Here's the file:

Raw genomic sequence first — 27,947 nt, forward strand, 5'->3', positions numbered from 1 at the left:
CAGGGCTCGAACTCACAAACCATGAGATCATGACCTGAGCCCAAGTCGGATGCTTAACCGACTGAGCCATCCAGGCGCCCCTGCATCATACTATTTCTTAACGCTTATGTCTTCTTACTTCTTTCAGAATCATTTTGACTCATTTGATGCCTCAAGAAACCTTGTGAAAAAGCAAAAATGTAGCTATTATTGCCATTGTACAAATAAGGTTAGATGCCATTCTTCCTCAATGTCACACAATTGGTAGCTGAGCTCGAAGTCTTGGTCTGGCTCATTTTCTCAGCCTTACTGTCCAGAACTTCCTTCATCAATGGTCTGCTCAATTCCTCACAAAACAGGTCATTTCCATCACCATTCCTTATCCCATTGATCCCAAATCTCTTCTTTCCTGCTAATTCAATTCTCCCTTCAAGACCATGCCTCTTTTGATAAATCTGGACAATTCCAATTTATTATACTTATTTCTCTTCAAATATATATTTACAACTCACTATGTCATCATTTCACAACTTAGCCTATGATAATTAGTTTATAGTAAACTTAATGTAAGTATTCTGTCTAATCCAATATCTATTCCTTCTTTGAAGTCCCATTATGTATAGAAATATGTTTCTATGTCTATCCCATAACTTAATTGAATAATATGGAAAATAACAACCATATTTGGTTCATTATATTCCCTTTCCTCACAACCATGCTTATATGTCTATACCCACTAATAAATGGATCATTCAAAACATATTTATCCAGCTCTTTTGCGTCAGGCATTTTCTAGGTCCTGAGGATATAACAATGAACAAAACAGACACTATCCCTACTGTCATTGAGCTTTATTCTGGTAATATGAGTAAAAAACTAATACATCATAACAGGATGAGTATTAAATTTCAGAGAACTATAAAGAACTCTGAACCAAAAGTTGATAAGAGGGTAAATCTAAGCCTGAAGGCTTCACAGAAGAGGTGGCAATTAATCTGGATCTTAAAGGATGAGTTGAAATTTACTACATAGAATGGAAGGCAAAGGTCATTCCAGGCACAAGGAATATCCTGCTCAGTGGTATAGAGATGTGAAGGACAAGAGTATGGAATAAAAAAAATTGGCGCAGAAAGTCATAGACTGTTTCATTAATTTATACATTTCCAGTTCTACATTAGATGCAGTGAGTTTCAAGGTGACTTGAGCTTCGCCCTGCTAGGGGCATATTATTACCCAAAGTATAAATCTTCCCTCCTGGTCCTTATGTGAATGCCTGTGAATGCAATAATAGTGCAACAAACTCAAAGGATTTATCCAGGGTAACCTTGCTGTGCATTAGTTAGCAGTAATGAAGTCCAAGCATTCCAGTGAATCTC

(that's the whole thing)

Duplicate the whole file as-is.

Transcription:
Raw genomic sequence first — 27,947 nt, forward strand, 5'->3', positions numbered from 1 at the left:
CAGGGCTCGAACTCACAAACCATGAGATCATGACCTGAGCCCAAGTCGGATGCTTAACCGACTGAGCCATCCAGGCGCCCCTGCATCATACTATTTCTTAACGCTTATGTCTTCTTACTTCTTTCAGAATCATTTTGACTCATTTGATGCCTCAAGAAACCTTGTGAAAAAGCAAAAATGTAGCTATTATTGCCATTGTACAAATAAGGTTAGATGCCATTCTTCCTCAATGTCACACAATTGGTAGCTGAGCTCGAAGTCTTGGTCTGGCTCATTTTCTCAGCCTTACTGTCCAGAACTTCCTTCATCAATGGTCTGCTCAATTCCTCACAAAACAGGTCATTTCCATCACCATTCCTTATCCCATTGATCCCAAATCTCTTCTTTCCTGCTAATTCAATTCTCCCTTCAAGACCATGCCTCTTTTGATAAATCTGGACAATTCCAATTTATTATACTTATTTCTCTTCAAATATATATTTACAACTCACTATGTCATCATTTCACAACTTAGCCTATGATAATTAGTTTATAGTAAACTTAATGTAAGTATTCTGTCTAATCCAATATCTATTCCTTCTTTGAAGTCCCATTATGTATAGAAATATGTTTCTATGTCTATCCCATAACTTAATTGAATAATATGGAAAATAACAACCATATTTGGTTCATTATATTCCCTTTCCTCACAACCATGCTTATATGTCTATACCCACTAATAAATGGATCATTCAAAACATATTTATCCAGCTCTTTTGCGTCAGGCATTTTCTAGGTCCTGAGGATATAACAATGAACAAAACAGACACTATCCCTACTGTCATTGAGCTTTATTCTGGTAATATGAGTAAAAAACTAATACATCATAACAGGATGAGTATTAAATTTCAGAGAACTATAAAGAACTCTGAACCAAAAGTTGATAAGAGGGTAAATCTAAGCCTGAAGGCTTCACAGAAGAGGTGGCAATTAATCTGGATCTTAAAGGATGAGTTGAAATTTACTACATAGAATGGAAGGCAAAGGTCATTCCAGGCACAAGGAATATCCTGCTCAGTGGTATAGAGATGTGAAGGACAAGAGTATGGAATAAAAAAAATTGGCGCAGAAAGTCATAGACTGTTTCATTAATTTATACATTTCCAGTTCTACATTAGATGCAGTGAGTTTCAAGGTGACTTGAGCTTCGCCCTGCTAGGGGCATATTATTACCCAAAGTATAAATCTTCCCTCCTGGTCCTTATGTGAATGCCTGTGAATGCAATAATAGTGCAACAAACTCAAAGGATTTATCCAGGGTAACCTTGCTGTGCATTAGTTAGCAGTAATGAAGTCCAAGCATTCCAGTGAATCTC